Major construction milestone reached for new Cape Breton Cancer Centre

Members of the CBRM Health Care Redevelopment are pictured in front of where the new linear accelerators (LINAC) will be located once construction of the new Cape Breton Cancer Centre is complete. Pictured left to right is Mark LeCouter, senior director; Dr. Elwood MacMullin, senior medical director; and Troy Penney, clinical director.

A major project milestone was reached this week for cancer care in Cape Breton, as part of the CBRM Health Care Redevelopment Project. Concrete was poured for the bunkers that will house the two linear accelerators (LINACs). LINACs are the highly sophisticated machines used to provide targeted radiation treatment to patients with a wide variety of cancers.

“These bunkers and new LINACs, mark another important landmark in our journey towards having a new modern cancer care centre,” says Dr. Elwood MacMullin, senior medical director with the CBRM Health Care Redevelopment Project and medical director for the Cape Breton Cancer Centre. “The radiation bunker being created with this concrete pour are integral to the delivery of advanced cancer treatment for our patients right here, close to home.”

Dr. Tynan Stevens is a medical physicist and radiation safety officer at the Cape Breton Cancer Centre. In his role, Dr. Stevens oversees quality assurance of radiation treatment planning and devices. He also plays a vital role in planning and procurement for the new cancer centre.

“There are major advances with this new generation of LINAC which have been procured for the new Cape Breton Cancer Centre,” he says. “The first is the inclusion of a robotic treatment bed that can correct patient positioning for more precise treatment delivery. The second is the addition of ‘high dose rate’ beams that can increase the speed of treatment by up to four times. Combined, these two features will mean faster and more precise treatment delivery for our patients and the availability of treatment options, which at this point we have to refer to the QEII Cancer Centre in Halifax.”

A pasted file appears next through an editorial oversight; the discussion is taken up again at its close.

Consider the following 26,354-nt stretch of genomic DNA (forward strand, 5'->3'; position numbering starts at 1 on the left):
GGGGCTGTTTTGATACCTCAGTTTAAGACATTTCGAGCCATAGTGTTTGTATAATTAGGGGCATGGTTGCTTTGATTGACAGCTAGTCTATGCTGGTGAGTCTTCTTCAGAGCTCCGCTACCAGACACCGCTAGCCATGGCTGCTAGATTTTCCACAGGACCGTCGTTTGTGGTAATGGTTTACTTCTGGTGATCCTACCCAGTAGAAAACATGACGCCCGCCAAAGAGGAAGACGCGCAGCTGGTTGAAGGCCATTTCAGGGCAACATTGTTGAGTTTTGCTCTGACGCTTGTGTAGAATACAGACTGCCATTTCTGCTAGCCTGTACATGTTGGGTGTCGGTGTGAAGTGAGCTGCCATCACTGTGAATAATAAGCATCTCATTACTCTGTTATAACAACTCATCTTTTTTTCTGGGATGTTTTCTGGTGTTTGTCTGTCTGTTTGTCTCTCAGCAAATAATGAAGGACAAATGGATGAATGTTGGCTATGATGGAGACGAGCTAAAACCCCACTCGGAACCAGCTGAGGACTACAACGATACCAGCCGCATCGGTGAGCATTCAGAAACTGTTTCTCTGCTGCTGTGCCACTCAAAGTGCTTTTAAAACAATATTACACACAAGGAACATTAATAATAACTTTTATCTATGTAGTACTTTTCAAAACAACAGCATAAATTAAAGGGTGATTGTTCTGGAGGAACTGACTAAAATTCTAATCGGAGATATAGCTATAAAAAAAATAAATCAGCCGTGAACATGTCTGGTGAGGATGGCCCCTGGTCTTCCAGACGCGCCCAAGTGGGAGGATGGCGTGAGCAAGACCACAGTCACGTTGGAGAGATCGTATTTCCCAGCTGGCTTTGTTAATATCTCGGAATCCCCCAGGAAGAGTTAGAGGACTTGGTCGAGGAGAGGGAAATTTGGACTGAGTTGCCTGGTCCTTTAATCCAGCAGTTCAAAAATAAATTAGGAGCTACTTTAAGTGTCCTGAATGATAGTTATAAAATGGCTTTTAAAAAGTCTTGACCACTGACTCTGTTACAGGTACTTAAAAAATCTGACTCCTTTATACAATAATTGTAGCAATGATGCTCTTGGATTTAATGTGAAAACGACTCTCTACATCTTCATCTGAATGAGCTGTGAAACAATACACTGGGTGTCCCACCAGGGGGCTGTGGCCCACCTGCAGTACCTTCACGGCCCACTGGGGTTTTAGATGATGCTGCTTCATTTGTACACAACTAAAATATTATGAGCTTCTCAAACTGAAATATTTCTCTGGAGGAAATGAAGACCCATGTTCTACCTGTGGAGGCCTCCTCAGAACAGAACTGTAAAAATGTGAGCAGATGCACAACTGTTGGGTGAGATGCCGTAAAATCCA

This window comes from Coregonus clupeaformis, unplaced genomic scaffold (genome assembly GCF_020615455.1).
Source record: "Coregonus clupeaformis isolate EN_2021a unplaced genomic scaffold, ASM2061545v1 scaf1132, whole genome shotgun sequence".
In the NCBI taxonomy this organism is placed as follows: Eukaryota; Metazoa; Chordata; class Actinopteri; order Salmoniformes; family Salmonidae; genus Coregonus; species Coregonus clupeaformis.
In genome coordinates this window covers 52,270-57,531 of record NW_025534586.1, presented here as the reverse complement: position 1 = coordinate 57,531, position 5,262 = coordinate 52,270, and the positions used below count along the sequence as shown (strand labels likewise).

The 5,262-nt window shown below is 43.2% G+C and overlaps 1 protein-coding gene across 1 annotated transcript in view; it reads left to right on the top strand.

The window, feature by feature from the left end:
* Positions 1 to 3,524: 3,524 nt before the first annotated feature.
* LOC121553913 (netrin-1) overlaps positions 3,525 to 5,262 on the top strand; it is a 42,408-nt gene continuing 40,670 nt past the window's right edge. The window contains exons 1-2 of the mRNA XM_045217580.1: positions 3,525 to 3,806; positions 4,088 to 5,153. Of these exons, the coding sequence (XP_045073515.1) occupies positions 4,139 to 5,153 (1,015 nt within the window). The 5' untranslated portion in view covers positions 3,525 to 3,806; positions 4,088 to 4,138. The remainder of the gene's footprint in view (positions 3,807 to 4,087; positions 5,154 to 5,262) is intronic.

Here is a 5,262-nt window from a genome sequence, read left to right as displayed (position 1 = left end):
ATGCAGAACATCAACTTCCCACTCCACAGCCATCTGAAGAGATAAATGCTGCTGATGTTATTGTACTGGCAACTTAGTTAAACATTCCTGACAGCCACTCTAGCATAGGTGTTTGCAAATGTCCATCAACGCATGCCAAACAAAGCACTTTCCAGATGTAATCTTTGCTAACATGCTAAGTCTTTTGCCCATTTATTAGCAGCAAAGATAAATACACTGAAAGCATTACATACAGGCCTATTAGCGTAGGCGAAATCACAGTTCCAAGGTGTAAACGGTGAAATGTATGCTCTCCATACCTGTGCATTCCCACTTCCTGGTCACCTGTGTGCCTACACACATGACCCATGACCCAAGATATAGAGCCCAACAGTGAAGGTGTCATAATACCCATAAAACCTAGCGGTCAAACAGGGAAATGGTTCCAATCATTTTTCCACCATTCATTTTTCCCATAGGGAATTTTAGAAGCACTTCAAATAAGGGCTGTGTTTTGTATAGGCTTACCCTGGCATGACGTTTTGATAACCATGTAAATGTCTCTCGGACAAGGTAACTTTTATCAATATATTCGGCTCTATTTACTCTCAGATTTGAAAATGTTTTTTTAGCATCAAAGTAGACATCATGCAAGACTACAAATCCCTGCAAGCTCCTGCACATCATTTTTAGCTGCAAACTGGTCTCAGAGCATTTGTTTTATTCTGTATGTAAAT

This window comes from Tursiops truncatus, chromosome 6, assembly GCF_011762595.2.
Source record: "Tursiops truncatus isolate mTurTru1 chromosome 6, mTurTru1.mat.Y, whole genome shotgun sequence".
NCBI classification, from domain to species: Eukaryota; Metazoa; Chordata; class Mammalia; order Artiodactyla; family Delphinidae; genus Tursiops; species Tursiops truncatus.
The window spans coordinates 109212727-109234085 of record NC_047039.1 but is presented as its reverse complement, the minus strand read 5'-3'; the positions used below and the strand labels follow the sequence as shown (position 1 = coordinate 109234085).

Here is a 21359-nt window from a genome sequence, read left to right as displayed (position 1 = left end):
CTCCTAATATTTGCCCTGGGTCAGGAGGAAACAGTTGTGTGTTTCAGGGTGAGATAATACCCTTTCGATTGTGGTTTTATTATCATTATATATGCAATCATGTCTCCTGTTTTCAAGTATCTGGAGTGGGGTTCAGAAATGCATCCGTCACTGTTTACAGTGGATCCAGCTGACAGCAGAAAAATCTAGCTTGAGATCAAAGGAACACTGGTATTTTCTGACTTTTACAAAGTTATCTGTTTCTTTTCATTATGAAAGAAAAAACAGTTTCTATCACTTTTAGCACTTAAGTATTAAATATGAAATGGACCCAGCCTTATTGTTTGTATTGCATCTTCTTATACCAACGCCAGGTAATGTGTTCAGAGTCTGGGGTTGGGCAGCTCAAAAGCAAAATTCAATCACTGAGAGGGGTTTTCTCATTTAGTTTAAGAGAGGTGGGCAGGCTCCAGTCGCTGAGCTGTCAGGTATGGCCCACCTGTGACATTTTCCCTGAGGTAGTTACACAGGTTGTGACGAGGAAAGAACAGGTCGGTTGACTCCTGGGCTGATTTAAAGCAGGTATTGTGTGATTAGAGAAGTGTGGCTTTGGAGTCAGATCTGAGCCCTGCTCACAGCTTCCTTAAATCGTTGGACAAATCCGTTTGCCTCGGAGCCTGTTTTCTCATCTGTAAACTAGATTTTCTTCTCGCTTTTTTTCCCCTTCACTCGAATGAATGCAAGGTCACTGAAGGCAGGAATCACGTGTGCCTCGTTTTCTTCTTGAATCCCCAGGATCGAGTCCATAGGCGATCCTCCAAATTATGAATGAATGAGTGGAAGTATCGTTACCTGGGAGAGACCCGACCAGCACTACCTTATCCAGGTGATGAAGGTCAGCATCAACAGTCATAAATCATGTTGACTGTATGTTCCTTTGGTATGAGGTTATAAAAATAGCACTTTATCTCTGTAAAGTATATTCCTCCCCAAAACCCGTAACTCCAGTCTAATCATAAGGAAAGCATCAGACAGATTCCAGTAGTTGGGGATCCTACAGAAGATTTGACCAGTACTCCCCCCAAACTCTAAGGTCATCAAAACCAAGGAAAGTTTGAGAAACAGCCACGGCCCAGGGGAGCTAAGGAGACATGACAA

The walls of the rooms, or bunkers that contain these machines, will be about six feet thick when complete. Concrete will be poured for approximately 15 straight hours to build the bunkers for the LINACs. While this work is underway, construction of the new centre’s exterior, roof and windows continues. Construction of the new stand-alone centre, located at the back of the existing Cape Breton Regional Hospital, is expected to be complete in late 2024.

“Pouring the concrete for the treatment rooms is a hugely exciting milestone,” says Dr. Stevens. “This is the foundation of our treatment space and was designed from the ground up to meet our specific needs. The concrete provides stability for the machines and radiation protection for our staff. When the building is finished, you won’t know the concrete is there, but seeing it take shape represents the coming together of a long and complex design process.”

The project at Cape Breton Regional Hospital also includes a new Energy Centre and a Clinical Services Building that will house an emergency department, critical care department, inpatient beds, surgical suites and maternal/newborn services. To learn more about this project, and the health care projects happening in New Waterford, Glace Bay and on the Northside, visit